Peter Mutharika sets pillars for development


Malawi President Peter Mutharika has said his government will promote three pillars of progress to deal with unpatriotic traits, corruption and laziness among some Malawians.

Speaking during activities to mark the Independence Day celebrations in Blantyre yesterday, Mutharika attributed the country’s underdevelopment to human factor.

Mutharika said the government will use the three pillars which include patriotism, integrity and hard work to support the public service reforms and national development.


During his time in office, the first president of the country, Kamuzu Banda introduced four pillars which were unity, loyalty, obedience and discipline to guide national development.

Mutharika, who said the country is moving towards a better life for all, asked all Malawians to rise together with the economic growth that is coming.

“But there is one immediate challenge facing us all. The human factor! Umunthu wathu! This is where the problem is. We cannot do with people who are irresponsible; dishonest; lazy – wanting results for which you have not worked; wanting things to be done for us than us doing for others; we cannot develop Malawi if we don’t love our country!


“We need to be a nation of responsible and patient people. Rome was not built in a day,” Mutharika said.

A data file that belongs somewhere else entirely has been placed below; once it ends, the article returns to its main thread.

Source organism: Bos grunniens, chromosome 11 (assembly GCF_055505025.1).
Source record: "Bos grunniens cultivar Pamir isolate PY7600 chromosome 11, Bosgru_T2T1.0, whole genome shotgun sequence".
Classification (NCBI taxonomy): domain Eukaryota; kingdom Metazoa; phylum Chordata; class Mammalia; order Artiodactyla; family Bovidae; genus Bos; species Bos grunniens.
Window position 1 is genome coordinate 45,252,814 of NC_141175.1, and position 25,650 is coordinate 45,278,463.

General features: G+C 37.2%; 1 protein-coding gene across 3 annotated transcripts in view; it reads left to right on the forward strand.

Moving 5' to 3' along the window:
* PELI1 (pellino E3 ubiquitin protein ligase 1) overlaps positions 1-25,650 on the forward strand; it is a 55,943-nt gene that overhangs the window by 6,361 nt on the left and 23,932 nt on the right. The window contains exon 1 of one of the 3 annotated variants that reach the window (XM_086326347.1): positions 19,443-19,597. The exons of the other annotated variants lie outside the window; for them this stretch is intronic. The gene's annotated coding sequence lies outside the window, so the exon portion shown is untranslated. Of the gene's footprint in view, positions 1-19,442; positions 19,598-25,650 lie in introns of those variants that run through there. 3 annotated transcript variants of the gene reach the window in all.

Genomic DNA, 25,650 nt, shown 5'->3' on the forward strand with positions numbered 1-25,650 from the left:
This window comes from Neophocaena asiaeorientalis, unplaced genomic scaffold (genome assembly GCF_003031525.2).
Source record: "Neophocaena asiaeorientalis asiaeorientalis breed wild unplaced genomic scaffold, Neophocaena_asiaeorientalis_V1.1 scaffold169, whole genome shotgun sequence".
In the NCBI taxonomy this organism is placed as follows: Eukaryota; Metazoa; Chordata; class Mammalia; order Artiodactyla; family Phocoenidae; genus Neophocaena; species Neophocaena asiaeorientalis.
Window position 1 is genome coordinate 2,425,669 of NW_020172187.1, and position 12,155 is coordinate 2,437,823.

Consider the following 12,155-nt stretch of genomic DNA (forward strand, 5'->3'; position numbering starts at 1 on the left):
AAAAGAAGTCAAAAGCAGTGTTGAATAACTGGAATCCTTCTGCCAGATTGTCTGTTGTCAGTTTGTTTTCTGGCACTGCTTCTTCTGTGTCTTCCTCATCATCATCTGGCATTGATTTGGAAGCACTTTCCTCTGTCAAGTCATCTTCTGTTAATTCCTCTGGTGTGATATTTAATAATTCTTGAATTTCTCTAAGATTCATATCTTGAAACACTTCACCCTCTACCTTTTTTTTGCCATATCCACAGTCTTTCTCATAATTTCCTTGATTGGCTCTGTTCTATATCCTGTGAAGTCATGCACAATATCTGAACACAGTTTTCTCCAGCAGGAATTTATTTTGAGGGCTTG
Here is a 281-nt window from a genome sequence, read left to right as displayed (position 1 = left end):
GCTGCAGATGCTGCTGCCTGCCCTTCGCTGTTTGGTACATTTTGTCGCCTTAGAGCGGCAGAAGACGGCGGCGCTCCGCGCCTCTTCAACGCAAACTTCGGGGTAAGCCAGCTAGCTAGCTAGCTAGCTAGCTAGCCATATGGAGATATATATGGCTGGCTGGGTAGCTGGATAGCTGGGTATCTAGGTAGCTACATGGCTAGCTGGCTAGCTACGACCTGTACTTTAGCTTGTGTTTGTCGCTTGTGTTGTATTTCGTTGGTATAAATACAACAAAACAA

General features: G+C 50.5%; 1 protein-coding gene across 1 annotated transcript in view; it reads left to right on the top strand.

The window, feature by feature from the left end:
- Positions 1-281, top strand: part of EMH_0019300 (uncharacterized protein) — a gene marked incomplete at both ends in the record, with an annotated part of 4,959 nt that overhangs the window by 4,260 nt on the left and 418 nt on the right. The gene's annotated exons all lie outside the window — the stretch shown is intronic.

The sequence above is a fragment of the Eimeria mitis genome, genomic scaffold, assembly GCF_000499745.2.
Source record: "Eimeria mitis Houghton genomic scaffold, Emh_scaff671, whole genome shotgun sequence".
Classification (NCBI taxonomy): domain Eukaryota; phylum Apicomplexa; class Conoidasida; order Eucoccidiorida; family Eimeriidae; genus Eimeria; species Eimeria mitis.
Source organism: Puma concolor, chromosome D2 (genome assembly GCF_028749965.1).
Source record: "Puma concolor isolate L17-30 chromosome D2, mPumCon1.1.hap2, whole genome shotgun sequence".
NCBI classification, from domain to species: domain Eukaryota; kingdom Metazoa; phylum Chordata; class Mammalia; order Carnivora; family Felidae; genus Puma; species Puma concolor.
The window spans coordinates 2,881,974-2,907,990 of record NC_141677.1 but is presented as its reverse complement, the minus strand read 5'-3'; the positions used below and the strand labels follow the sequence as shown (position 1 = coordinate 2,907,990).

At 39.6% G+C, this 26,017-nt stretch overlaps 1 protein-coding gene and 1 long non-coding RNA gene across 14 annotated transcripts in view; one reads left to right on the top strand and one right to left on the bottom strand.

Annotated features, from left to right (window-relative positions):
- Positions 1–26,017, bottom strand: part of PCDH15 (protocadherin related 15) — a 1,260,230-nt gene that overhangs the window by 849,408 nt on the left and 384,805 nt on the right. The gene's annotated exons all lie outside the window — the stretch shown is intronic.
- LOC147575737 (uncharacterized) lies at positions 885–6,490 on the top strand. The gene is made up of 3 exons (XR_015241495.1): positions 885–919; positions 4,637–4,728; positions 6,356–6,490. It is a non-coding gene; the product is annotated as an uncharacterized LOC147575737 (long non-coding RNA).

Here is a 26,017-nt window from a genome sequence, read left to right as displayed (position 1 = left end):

He said if the country was emphasising on integrity, Cashgate would not have been there and corruption would be history.

Mutharika then called upon political leaders, educationists, investors and captains of the corporate world, traditional leaders, religious leaders, civil society organisations and the public to embrace the pillars as the core values of the national character.

“If we ever differ, let us unite on this common cause,” he said.

The President said at an appropriate time, the government will organise a national conference where a national plan of implementation on how best to inculcate the values in every Malawian will be drawn.

Mutharika then thanked former presidents for serving the country, saying they served Malawi to the best of their abilities.

He also outlined four areas, including foreign direct investment, skills development through community colleges, public reforms and the green revolution, which his government thinks will turn around the economy.

In his official address, Zambian President Edgar Lungu, who described Malawi and Zambia as not only identical twins but siamese twins, said it is worrisome that although African countries have achieved political independence, the countries have failed to achieve economic independence.

“Africa’s future relies on diversification of our production and transformation of our economy.  Let us use our independence to deal with hunger, poverty, joblessness and diseases affecting people in our countries,” Lungu said.

He said African countries must embrace the African Union Agenda of 2063 in the process of transforming their economies.

During the celebrations, there were some eye-catching activities which included military parades, police displays, traditional dances from across the country, live band performances, comedy by Izeki and Jakobo and a friendly football match between Malawi and Uganda.

Malawi got her independence from Britain on July 6, 1964 and has had five presidents to date.

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